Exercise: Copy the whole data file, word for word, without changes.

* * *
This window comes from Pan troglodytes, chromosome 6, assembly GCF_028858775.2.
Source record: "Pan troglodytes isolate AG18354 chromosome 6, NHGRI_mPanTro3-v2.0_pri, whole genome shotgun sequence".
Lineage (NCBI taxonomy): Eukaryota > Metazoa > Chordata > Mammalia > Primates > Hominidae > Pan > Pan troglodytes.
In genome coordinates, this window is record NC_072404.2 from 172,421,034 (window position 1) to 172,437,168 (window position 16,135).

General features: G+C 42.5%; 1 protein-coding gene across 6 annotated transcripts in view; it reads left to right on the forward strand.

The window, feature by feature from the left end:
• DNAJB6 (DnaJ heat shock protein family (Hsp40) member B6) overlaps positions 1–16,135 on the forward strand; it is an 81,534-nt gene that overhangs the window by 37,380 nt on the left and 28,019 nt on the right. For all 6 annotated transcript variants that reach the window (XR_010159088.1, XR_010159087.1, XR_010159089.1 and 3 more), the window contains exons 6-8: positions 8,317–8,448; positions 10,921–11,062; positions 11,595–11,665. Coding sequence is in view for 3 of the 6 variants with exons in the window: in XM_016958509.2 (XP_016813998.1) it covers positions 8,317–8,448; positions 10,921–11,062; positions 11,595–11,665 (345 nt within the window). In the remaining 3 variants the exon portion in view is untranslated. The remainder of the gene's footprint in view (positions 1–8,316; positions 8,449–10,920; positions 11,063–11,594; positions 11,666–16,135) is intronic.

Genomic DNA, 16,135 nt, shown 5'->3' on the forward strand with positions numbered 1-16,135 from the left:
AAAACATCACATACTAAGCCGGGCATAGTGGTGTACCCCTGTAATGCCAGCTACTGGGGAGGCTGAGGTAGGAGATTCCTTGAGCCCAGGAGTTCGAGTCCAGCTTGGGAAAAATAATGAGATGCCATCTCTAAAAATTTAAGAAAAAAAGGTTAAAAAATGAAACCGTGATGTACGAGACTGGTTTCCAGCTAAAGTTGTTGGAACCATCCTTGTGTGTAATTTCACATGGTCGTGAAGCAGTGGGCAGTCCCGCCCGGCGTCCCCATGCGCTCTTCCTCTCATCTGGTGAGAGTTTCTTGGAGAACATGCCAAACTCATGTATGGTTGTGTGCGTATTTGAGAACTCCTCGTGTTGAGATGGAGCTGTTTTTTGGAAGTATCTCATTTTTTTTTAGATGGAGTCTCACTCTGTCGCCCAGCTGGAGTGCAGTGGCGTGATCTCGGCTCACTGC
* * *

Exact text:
This window comes from Pan troglodytes, chromosome 6, assembly GCF_028858775.2.
Source record: "Pan troglodytes isolate AG18354 chromosome 6, NHGRI_mPanTro3-v2.0_pri, whole genome shotgun sequence".
Lineage (NCBI taxonomy): Eukaryota > Metazoa > Chordata > Mammalia > Primates > Hominidae > Pan > Pan troglodytes.
In genome coordinates, this window is record NC_072404.2 from 172,421,034 (window position 1) to 172,437,168 (window position 16,135).

General features: G+C 42.5%; 1 protein-coding gene across 6 annotated transcripts in view; it reads left to right on the forward strand.

The window, feature by feature from the left end:
• DNAJB6 (DnaJ heat shock protein family (Hsp40) member B6) overlaps positions 1–16,135 on the forward strand; it is an 81,534-nt gene that overhangs the window by 37,380 nt on the left and 28,019 nt on the right. For all 6 annotated transcript variants that reach the window (XR_010159088.1, XR_010159087.1, XR_010159089.1 and 3 more), the window contains exons 6-8: positions 8,317–8,448; positions 10,921–11,062; positions 11,595–11,665. Coding sequence is in view for 3 of the 6 variants with exons in the window: in XM_016958509.2 (XP_016813998.1) it covers positions 8,317–8,448; positions 10,921–11,062; positions 11,595–11,665 (345 nt within the window). In the remaining 3 variants the exon portion in view is untranslated. The remainder of the gene's footprint in view (positions 1–8,316; positions 8,449–10,920; positions 11,063–11,594; positions 11,666–16,135) is intronic.

Genomic DNA, 16,135 nt, shown 5'->3' on the forward strand with positions numbered 1-16,135 from the left:
AAAACATCACATACTAAGCCGGGCATAGTGGTGTACCCCTGTAATGCCAGCTACTGGGGAGGCTGAGGTAGGAGATTCCTTGAGCCCAGGAGTTCGAGTCCAGCTTGGGAAAAATAATGAGATGCCATCTCTAAAAATTTAAGAAAAAAAGGTTAAAAAATGAAACCGTGATGTACGAGACTGGTTTCCAGCTAAAGTTGTTGGAACCATCCTTGTGTGTAATTTCACATGGTCGTGAAGCAGTGGGCAGTCCCGCCCGGCGTCCCCATGCGCTCTTCCTCTCATCTGGTGAGAGTTTCTTGGAGAACATGCCAAACTCATGTATGGTTGTGTGCGTATTTGAGAACTCCTCGTGTTGAGATGGAGCTGTTTTTTGGAAGTATCTCATTTTTTTTTAGATGGAGTCTCACTCTGTCGCCCAGCTGGAGTGCAGTGGCGTGATCTCGGCTCACTGC